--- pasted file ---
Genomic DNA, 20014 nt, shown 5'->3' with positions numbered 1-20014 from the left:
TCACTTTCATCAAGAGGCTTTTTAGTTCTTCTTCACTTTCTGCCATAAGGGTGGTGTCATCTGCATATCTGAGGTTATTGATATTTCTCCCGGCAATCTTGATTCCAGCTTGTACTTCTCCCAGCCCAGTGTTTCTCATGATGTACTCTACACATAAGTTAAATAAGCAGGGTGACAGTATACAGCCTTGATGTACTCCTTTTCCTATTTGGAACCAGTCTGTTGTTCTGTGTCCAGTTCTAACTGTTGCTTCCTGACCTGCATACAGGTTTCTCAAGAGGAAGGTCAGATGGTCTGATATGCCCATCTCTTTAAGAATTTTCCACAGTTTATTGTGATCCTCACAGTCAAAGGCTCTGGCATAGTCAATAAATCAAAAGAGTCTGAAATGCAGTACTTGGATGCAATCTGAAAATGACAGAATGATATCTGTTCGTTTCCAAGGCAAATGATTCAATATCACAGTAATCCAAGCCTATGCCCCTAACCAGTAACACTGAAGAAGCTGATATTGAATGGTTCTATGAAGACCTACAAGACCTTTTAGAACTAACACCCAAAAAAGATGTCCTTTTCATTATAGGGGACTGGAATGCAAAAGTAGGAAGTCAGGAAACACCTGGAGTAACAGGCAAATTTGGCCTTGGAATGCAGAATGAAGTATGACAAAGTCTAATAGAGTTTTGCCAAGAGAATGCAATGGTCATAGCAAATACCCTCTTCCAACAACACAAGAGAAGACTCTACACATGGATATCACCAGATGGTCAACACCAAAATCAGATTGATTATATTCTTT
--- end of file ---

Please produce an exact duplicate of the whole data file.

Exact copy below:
Genomic DNA, 20014 nt, shown 5'->3' with positions numbered 1-20014 from the left:
TCACTTTCATCAAGAGGCTTTTTAGTTCTTCTTCACTTTCTGCCATAAGGGTGGTGTCATCTGCATATCTGAGGTTATTGATATTTCTCCCGGCAATCTTGATTCCAGCTTGTACTTCTCCCAGCCCAGTGTTTCTCATGATGTACTCTACACATAAGTTAAATAAGCAGGGTGACAGTATACAGCCTTGATGTACTCCTTTTCCTATTTGGAACCAGTCTGTTGTTCTGTGTCCAGTTCTAACTGTTGCTTCCTGACCTGCATACAGGTTTCTCAAGAGGAAGGTCAGATGGTCTGATATGCCCATCTCTTTAAGAATTTTCCACAGTTTATTGTGATCCTCACAGTCAAAGGCTCTGGCATAGTCAATAAATCAAAAGAGTCTGAAATGCAGTACTTGGATGCAATCTGAAAATGACAGAATGATATCTGTTCGTTTCCAAGGCAAATGATTCAATATCACAGTAATCCAAGCCTATGCCCCTAACCAGTAACACTGAAGAAGCTGATATTGAATGGTTCTATGAAGACCTACAAGACCTTTTAGAACTAACACCCAAAAAAGATGTCCTTTTCATTATAGGGGACTGGAATGCAAAAGTAGGAAGTCAGGAAACACCTGGAGTAACAGGCAAATTTGGCCTTGGAATGCAGAATGAAGTATGACAAAGTCTAATAGAGTTTTGCCAAGAGAATGCAATGGTCATAGCAAATACCCTCTTCCAACAACACAAGAGAAGACTCTACACATGGATATCACCAGATGGTCAACACCAAAATCAGATTGATTATATTCTTT